After going three games without a win and having their 53-match unbeaten streak ended in the league last weekend, Bayern could not have gone into the second leg of their quarterfinal tie against Manchester United under worse circumstances.
Since clinching the Bundesliga title at the end of March, Bayern have looked a shadow of themselves. Of course, sealing the league with seven games to spare could turn any player’s attention away, but the manner in which Bayern have dropped points was worrying.
Bayern have now reached the semifinals of the Champions League for the fourth time in five years, and both games against United are a valuable lesson for the team going forward. They cannot take their status as favorites for granted, nor can they play any of the remaining teams they way they did United for the majority of the tie.
The first leg in Manchester went exactly as most expected. On paper, anyways. The reality was that Bayern were frustrated by United’s mass defending and could not get their attacking game to click at their usual clockwork level.
Up until Patrice Evra’s goal in the second half, Bayern’s game began to look increasingly more like it did in the first leg. They had the majority of possession, but even with an extremely attack-minded lineup, they could not muster a good shot on target.
Bayern’s lack of incisiveness kept United in the game and put the Bavarians in a very dangerous position to lose their away-goal advantage. The first 10 minutes of the second half were as bad as Bayern have played in Europe this season.
It was no surprise, then, that Evra scored the opening goal around the hour mark. Antonio Valencia’s run down the right wasn’t picked up and none of the Bayern defenders reached to clear it before it fell to Evra's feet. Arjen Robben admitted after the game that it was inexcusable at that level.
To their credit, Mandzukic’s equalizer just 73 seconds later reignited the team and completely changed the momentum. It was the wake-up call Bayern needed, and from there on, they played the way most expected them to.
Suddenly their horizontal game became effective and their passing more composed and self-assured. United no longer looked a threat with Bayern imposing their game on them, and Robben and Co. closed out the game in style.
Robben’s goal elicited Guardiola’s first smile of the night. Prior to that, the Bayern manager was visibly nervous, as nervous as he has been in any game this season. Sure enough, he admitted that the last two weeks were all about preparing for this encounter, but the lack of real control and dominance displayed for much of the tie could not have been reassuring.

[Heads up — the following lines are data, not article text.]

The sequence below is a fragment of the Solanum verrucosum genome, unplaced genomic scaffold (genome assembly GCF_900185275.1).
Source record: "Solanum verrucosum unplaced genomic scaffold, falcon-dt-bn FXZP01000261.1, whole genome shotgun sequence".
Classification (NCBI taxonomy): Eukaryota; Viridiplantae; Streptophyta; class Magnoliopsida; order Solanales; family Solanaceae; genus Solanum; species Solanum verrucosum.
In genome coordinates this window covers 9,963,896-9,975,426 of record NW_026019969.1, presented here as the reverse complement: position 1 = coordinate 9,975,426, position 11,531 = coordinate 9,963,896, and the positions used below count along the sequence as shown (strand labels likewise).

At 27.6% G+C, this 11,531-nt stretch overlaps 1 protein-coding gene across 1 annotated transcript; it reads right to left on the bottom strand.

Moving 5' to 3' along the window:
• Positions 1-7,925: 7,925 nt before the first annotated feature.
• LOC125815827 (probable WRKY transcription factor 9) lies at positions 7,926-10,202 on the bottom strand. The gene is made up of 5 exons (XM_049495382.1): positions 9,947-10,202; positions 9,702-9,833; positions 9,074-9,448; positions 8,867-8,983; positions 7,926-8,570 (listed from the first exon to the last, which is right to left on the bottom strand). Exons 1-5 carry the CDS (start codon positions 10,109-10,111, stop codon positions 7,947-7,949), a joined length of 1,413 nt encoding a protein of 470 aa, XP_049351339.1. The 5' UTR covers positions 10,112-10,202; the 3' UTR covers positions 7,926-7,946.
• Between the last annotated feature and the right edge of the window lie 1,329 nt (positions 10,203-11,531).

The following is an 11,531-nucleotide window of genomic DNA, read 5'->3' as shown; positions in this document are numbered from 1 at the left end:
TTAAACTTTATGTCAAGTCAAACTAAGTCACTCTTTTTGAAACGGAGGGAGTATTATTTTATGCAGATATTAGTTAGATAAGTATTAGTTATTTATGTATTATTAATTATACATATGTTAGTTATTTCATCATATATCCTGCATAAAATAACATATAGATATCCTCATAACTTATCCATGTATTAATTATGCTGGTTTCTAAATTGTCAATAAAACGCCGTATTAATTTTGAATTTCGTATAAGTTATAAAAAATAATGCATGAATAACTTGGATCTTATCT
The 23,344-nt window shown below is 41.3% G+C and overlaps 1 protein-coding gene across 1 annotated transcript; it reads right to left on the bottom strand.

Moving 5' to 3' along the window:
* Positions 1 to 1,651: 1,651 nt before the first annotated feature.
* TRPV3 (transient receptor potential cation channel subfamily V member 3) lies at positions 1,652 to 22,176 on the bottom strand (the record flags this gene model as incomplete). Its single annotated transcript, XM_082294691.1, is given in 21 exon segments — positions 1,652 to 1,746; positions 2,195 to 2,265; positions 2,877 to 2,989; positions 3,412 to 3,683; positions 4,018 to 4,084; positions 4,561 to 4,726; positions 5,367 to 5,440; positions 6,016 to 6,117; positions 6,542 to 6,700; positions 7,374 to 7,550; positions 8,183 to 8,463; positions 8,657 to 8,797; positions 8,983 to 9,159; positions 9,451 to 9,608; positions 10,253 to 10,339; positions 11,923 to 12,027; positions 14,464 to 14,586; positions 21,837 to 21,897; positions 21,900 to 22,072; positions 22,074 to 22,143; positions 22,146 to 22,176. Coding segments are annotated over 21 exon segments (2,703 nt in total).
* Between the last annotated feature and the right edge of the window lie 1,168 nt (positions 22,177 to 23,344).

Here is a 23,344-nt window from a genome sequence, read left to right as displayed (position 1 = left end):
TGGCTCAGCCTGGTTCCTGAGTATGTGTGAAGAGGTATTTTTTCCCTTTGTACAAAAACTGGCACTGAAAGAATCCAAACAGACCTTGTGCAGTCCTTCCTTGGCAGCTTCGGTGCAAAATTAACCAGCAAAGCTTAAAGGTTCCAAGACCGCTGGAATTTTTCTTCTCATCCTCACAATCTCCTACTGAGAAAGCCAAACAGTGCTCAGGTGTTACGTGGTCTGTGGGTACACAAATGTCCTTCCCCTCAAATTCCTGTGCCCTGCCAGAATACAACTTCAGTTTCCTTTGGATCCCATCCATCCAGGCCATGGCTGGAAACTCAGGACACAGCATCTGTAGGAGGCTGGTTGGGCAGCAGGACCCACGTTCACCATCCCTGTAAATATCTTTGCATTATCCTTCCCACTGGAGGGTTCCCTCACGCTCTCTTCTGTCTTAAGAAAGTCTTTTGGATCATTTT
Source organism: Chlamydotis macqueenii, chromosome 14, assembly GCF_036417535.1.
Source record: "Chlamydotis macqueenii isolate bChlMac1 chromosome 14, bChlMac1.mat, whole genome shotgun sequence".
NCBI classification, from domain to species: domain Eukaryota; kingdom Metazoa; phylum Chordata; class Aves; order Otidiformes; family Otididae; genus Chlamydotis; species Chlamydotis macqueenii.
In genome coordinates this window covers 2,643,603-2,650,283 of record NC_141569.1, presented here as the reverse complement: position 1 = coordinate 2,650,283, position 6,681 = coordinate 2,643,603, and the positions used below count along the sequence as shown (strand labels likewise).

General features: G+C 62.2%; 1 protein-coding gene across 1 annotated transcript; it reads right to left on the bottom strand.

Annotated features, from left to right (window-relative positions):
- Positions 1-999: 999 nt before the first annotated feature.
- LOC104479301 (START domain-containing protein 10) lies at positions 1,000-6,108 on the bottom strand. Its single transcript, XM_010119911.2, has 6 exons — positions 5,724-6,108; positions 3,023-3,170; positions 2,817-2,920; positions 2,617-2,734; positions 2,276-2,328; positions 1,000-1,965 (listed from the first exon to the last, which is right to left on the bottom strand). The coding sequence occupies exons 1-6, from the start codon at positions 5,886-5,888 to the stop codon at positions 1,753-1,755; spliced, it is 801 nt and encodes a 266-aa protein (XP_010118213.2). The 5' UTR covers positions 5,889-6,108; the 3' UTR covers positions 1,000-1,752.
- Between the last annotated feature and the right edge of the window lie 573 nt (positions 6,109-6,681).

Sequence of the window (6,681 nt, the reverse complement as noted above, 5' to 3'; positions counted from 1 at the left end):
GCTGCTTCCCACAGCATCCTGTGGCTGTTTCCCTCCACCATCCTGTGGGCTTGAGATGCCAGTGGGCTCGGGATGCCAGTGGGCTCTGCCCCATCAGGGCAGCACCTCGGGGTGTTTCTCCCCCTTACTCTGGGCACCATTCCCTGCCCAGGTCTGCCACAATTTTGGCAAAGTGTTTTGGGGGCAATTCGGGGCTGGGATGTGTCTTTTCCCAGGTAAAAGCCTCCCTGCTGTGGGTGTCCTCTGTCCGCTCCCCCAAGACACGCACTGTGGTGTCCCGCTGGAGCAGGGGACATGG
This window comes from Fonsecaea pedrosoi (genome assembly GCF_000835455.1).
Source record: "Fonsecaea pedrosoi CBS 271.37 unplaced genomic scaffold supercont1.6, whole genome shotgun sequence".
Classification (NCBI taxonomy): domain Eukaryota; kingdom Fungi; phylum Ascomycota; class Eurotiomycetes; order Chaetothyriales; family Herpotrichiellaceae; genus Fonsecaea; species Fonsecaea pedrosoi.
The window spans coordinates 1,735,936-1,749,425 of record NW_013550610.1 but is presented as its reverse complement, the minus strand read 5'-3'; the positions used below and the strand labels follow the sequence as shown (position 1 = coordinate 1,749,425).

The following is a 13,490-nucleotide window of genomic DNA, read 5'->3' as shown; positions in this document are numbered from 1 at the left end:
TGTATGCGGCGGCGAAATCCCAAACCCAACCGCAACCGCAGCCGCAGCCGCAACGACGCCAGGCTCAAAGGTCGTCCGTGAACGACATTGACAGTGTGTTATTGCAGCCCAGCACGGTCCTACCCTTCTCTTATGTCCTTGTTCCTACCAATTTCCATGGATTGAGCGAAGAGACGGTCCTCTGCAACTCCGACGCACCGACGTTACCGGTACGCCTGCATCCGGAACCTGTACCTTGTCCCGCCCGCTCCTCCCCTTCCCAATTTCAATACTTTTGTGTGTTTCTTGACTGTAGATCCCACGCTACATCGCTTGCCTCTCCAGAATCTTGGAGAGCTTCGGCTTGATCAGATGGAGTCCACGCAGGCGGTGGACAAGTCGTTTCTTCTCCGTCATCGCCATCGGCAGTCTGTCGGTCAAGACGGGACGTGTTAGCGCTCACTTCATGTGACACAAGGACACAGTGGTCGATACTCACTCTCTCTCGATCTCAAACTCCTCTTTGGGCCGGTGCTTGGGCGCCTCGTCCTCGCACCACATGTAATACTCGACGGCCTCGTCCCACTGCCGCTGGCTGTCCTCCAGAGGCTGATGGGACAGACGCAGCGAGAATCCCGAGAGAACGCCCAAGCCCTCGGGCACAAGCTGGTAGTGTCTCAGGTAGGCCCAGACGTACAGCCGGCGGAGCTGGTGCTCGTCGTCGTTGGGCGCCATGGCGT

Guardiola was also confident ahead of this game that his side would progress, but for a good hour it seemed the same ineffective tactics from the first leg were rinsed and repeated. And while they did a much better job limiting United’s counterattacks, their own was dulled in the process.
The turning point was Mandzukic’s goal. Starting him up front ahead of Muller and Gotze was an inspired choice by Guardiola, and the Croatian striker has proven time and time again he performs when it matters most. Going into the semifinals, one would think that he is a shoo-in to start, given his crucial performances in both legs against United.
Not only did the equalizer spur the players mentally, it changed the tempo completely. Bayern’s game picked up significant pace, particularly down the right through Robben, and United had to come out of their shell to adjust.
What David Moyes’ side did so well up to that point was keep their defensive shape, but with Bayern players moving and combining at greater speeds, it became impossible to remain tactically disciplined enough to pick up every single attacker. The goals were almost inevitable.
Equally important to reaching the semifinals was that Bayern finally played at the level expected for the last half hour. In Atletico Madrid, Chelsea and Real Madrid, Bayern will face three teams that will not sit back as United did but actively come out and take their game to them. Guardiola’s side cannot afford to be as flat as they were in the first half of this leg or in Manchester.
After having their long unbeaten streak ended and being pushed by arguably the weakest side in the quarterfinals, Bayern will feel elated at going through and finishing the game on a high note. It will also give them a great boost ahead of the largely meaningless but competitive test against Borussia Dortmund in the league this weekend.
Guardiola will learn Bayern’s fate on Friday, and regardless of who they draw in the semifinals, they will have to be at their absolute best to have any hopes of achieving the unprecedented Champions League repeat.
Follow Cristian on twitter @cnyari